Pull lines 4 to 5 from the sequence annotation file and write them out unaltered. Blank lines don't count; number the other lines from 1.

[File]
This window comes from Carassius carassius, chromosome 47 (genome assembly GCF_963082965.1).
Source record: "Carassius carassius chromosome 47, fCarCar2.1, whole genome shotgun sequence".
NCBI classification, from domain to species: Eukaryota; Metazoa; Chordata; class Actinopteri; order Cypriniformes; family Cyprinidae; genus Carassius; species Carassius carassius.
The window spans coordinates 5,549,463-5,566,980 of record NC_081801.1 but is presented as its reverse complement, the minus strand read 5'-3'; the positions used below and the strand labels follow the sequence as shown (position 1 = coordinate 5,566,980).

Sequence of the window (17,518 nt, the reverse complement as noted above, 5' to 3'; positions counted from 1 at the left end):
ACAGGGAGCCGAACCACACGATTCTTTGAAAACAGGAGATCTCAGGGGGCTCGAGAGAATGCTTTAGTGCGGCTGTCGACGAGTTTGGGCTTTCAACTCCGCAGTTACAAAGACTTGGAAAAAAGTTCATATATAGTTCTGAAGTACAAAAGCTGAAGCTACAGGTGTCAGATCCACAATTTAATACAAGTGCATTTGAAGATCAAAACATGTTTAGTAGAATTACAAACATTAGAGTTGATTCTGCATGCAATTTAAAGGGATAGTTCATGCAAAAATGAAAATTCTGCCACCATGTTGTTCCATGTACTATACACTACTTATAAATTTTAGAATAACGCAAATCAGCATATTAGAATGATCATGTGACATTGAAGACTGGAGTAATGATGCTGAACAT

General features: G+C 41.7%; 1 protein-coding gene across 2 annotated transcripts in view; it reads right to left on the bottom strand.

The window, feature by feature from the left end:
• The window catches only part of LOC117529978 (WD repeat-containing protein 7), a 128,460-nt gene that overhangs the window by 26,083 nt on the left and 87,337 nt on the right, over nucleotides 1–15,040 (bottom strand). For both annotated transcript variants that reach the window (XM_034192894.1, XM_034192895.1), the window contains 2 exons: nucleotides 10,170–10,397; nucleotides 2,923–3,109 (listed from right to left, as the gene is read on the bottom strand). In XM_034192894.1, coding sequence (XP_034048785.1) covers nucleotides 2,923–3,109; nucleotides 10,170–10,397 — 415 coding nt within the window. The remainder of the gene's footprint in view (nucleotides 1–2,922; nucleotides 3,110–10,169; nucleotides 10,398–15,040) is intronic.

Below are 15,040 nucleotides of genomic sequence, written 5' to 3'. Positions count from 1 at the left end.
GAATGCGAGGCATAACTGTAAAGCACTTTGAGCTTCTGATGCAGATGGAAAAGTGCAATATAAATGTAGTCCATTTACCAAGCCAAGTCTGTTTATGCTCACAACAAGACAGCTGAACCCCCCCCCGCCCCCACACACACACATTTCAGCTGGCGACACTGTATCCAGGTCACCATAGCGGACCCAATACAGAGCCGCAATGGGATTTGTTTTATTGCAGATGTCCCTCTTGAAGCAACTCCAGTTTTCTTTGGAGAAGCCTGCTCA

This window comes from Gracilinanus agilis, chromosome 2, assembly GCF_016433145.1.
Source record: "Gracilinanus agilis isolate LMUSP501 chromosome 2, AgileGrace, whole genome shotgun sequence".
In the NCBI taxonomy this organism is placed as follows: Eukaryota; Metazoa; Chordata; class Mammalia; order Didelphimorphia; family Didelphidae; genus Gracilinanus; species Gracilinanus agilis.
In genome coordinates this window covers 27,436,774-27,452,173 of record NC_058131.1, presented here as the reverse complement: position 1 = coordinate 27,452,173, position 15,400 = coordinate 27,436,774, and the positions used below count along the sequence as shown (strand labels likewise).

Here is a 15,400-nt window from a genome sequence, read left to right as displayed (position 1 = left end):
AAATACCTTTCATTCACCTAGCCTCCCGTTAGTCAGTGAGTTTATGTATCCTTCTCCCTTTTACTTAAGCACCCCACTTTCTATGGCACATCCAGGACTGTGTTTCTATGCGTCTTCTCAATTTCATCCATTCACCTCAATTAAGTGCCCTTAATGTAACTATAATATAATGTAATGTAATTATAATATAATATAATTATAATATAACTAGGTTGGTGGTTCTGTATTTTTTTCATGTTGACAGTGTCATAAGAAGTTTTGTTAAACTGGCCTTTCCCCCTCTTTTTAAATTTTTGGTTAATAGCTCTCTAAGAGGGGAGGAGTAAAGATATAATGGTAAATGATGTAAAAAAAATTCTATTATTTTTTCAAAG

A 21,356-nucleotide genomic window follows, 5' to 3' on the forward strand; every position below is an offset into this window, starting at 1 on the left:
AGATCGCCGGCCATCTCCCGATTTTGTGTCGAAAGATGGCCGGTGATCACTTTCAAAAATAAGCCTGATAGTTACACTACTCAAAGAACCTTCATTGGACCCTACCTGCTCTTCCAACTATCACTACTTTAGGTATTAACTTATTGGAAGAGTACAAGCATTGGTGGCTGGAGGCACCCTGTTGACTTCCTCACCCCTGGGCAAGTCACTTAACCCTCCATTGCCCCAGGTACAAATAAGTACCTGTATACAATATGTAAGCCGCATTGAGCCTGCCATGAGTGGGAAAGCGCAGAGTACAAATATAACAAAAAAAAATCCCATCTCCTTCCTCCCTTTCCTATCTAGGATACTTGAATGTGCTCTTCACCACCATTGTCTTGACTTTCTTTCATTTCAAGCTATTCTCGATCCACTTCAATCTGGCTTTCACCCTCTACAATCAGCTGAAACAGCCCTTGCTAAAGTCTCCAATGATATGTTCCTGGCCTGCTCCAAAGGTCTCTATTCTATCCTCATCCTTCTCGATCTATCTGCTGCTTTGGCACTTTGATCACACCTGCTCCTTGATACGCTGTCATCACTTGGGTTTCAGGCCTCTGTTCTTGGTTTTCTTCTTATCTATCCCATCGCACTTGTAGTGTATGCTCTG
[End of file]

The window spans coordinates 5,549,463-5,566,980 of record NC_081801.1 but is presented as its reverse complement, the minus strand read 5'-3'; the positions used below and the strand labels follow the sequence as shown (position 1 = coordinate 5,566,980).

Sequence of the window (17,518 nt, the reverse complement as noted above, 5' to 3'; positions counted from 1 at the left end):